In another era, the cordial relationship that Joanne Goldstein enjoyed with business and union leaders in Massachusetts might have been enough to keep her in her post as secretary of labor and workforce development. But her department came under intense criticism this summer over a $46 million unemployment insurance system that came in two years late and made it difficult for hundreds of people, perhaps thousands, to claim benefits they needed.
The troubled system was built by an outside contractor, not Goldstein’s department itself, and the contract was signed by her predecessor. Yet some of Goldstein’s comments seemed to downplay the significance of the information-technology failure. In choosing state Registrar of Motor Vehicles Rachel Kaprielian to replace Goldstein, who’s taking a job at Northeastern University, Governor Patrick effectively acknowledged a major change in how government operates: The public now judges the performance of many government agencies by how well their customer-service websites work.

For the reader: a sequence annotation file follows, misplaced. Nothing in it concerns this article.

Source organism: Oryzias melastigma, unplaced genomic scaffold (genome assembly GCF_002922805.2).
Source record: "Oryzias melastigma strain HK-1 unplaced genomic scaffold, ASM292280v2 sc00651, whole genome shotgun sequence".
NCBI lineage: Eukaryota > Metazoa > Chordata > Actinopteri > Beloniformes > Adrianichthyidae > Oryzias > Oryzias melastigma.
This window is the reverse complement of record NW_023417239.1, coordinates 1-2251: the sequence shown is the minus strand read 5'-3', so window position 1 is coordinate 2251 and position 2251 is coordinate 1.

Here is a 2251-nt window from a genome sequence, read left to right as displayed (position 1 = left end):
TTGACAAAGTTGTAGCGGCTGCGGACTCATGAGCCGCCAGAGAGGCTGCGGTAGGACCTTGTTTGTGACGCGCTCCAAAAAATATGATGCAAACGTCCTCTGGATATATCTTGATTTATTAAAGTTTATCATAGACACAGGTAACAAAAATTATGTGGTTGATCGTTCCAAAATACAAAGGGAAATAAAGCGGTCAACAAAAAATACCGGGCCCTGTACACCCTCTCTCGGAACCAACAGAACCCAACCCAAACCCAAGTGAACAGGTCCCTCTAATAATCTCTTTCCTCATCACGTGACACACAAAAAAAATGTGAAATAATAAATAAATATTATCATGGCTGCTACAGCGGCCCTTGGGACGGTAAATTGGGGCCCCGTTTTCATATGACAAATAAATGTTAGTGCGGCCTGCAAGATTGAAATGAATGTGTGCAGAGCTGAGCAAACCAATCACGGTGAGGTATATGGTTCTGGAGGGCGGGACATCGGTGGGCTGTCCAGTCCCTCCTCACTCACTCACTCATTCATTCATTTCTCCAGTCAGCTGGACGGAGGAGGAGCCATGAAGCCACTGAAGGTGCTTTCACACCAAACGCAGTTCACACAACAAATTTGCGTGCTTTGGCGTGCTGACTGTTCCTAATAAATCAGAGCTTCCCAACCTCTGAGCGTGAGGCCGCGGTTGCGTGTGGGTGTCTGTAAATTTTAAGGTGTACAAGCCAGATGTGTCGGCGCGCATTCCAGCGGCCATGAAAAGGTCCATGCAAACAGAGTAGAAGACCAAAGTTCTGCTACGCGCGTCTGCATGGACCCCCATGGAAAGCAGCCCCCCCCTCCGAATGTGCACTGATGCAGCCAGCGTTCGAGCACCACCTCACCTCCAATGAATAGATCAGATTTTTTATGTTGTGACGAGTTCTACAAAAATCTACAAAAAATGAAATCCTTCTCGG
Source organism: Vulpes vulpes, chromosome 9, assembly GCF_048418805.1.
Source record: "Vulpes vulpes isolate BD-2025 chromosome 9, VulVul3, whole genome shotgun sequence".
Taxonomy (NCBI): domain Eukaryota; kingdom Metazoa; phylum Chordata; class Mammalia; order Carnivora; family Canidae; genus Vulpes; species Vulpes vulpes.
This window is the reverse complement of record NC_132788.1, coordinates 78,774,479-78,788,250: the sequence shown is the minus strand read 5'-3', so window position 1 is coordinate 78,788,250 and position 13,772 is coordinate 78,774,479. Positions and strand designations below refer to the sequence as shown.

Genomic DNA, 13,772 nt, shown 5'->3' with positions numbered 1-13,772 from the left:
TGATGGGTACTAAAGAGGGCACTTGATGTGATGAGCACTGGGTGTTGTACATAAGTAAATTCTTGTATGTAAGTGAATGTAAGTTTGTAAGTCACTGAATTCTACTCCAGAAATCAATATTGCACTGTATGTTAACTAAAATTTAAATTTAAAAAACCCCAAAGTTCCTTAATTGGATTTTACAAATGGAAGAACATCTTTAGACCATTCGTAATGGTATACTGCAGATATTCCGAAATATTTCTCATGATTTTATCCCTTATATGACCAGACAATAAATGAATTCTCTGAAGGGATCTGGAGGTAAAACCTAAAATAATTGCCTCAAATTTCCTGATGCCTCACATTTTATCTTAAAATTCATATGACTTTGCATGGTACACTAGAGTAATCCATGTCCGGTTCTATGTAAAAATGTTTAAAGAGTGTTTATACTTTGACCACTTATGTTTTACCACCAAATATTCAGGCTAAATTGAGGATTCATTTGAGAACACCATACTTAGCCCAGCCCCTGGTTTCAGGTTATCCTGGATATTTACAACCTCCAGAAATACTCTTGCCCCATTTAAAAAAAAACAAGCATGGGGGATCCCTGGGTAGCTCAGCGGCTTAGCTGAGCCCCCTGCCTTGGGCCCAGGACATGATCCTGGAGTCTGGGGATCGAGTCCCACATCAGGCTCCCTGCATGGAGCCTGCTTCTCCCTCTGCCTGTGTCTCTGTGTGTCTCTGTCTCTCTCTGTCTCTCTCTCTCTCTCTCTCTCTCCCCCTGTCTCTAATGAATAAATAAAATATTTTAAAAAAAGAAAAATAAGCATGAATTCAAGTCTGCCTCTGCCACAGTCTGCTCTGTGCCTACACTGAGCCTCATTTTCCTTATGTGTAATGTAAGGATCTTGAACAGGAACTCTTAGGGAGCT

Rather than being a model to emulate, registries of motor vehicles are often perceived as an easy punchline; in the public imagination they operate less like Amazon.com than like Patty and Selma, the surly, indifferent DMV clerks from “The Simpsons.” But to cut costs, the Massachusetts RMV pushed many of its transactions online — a process ably supervised by Kaprielian. Today in Massachusetts, many renewals are as simple as filling out an online form and receiving a sticker or replacement registration in the mail.
In contrast, the troubled launch of the unemployment website — like the bungled launch of the federal Obamacare site and its Massachusetts counterpart — underscored how government agencies struggle to oversee complex IT contracts. “The Affordable Care Act,” President Obama insisted last fall, “is not just a website.” Well, not exactly. But the sooner that public agencies recognize that they’re in the information-technology business, the better the results will be.